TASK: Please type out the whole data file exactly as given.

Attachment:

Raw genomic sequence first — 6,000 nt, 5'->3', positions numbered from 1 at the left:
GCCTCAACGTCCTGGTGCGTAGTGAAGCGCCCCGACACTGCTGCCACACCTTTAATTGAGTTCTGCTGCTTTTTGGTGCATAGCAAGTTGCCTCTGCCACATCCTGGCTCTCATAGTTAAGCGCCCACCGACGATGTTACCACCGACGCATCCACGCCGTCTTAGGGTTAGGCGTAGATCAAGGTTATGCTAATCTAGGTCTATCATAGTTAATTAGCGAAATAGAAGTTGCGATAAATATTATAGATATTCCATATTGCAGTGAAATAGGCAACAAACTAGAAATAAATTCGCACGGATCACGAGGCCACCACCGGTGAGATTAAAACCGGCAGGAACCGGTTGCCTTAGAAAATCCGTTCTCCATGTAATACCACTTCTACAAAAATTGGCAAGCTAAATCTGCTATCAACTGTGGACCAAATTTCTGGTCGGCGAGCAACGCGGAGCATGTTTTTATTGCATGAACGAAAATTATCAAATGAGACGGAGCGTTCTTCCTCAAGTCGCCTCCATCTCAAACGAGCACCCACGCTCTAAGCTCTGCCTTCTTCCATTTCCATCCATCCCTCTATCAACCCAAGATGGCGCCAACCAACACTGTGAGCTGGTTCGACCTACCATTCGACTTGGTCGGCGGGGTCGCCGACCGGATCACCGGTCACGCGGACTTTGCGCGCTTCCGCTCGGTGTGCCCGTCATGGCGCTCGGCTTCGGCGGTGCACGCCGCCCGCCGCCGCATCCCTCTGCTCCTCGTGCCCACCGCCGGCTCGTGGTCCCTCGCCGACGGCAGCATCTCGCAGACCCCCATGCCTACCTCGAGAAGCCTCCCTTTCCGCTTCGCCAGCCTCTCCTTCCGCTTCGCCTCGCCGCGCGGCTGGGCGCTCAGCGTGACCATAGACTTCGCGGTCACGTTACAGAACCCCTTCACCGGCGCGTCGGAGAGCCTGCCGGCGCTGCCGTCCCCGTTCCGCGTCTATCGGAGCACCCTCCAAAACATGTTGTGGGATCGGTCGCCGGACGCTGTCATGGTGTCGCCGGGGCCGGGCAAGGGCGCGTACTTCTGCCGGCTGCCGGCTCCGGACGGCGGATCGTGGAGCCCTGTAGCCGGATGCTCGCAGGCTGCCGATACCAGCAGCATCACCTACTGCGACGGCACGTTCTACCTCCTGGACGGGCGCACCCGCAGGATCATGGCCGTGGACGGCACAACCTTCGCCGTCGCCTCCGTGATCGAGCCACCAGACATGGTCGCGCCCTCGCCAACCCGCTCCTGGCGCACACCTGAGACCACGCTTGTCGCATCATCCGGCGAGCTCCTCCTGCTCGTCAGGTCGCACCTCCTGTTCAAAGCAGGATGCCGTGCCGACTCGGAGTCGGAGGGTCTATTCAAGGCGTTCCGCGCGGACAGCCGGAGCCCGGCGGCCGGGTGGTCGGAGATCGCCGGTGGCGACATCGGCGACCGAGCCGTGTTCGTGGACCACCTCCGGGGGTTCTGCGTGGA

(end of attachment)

Raw genomic sequence first — 6,000 nt, 5'->3', positions numbered from 1 at the left:
GCCTCAACGTCCTGGTGCGTAGTGAAGCGCCCCGACACTGCTGCCACACCTTTAATTGAGTTCTGCTGCTTTTTGGTGCATAGCAAGTTGCCTCTGCCACATCCTGGCTCTCATAGTTAAGCGCCCACCGACGATGTTACCACCGACGCATCCACGCCGTCTTAGGGTTAGGCGTAGATCAAGGTTATGCTAATCTAGGTCTATCATAGTTAATTAGCGAAATAGAAGTTGCGATAAATATTATAGATATTCCATATTGCAGTGAAATAGGCAACAAACTAGAAATAAATTCGCACGGATCACGAGGCCACCACCGGTGAGATTAAAACCGGCAGGAACCGGTTGCCTTAGAAAATCCGTTCTCCATGTAATACCACTTCTACAAAAATTGGCAAGCTAAATCTGCTATCAACTGTGGACCAAATTTCTGGTCGGCGAGCAACGCGGAGCATGTTTTTATTGCATGAACGAAAATTATCAAATGAGACGGAGCGTTCTTCCTCAAGTCGCCTCCATCTCAAACGAGCACCCACGCTCTAAGCTCTGCCTTCTTCCATTTCCATCCATCCCTCTATCAACCCAAGATGGCGCCAACCAACACTGTGAGCTGGTTCGACCTACCATTCGACTTGGTCGGCGGGGTCGCCGACCGGATCACCGGTCACGCGGACTTTGCGCGCTTCCGCTCGGTGTGCCCGTCATGGCGCTCGGCTTCGGCGGTGCACGCCGCCCGCCGCCGCATCCCTCTGCTCCTCGTGCCCACCGCCGGCTCGTGGTCCCTCGCCGACGGCAGCATCTCGCAGACCCCCATGCCTACCTCGAGAAGCCTCCCTTTCCGCTTCGCCAGCCTCTCCTTCCGCTTCGCCTCGCCGCGCGGCTGGGCGCTCAGCGTGACCATAGACTTCGCGGTCACGTTACAGAACCCCTTCACCGGCGCGTCGGAGAGCCTGCCGGCGCTGCCGTCCCCGTTCCGCGTCTATCGGAGCACCCTCCAAAACATGTTGTGGGATCGGTCGCCGGACGCTGTCATGGTGTCGCCGGGGCCGGGCAAGGGCGCGTACTTCTGCCGGCTGCCGGCTCCGGACGGCGGATCGTGGAGCCCTGTAGCCGGATGCTCGCAGGCTGCCGATACCAGCAGCATCACCTACTGCGACGGCACGTTCTACCTCCTGGACGGGCGCACCCGCAGGATCATGGCCGTGGACGGCACAACCTTCGCCGTCGCCTCCGTGATCGAGCCACCAGACATGGTCGCGCCCTCGCCAACCCGCTCCTGGCGCACACCTGAGACCACGCTTGTCGCATCATCCGGCGAGCTCCTCCTGCTCGTCAGGTCGCACCTCCTGTTCAAAGCAGGATGCCGTGCCGACTCGGAGTCGGAGGGTCTATTCAAGGCGTTCCGCGCGGACAGCCGGAGCCCGGCGGCCGGGTGGTCGGAGATCGCCGGTGGCGACATCGGCGACCGAGCCGTGTTCGTGGACCACCTCCGGGGGTTCTGCGTGGA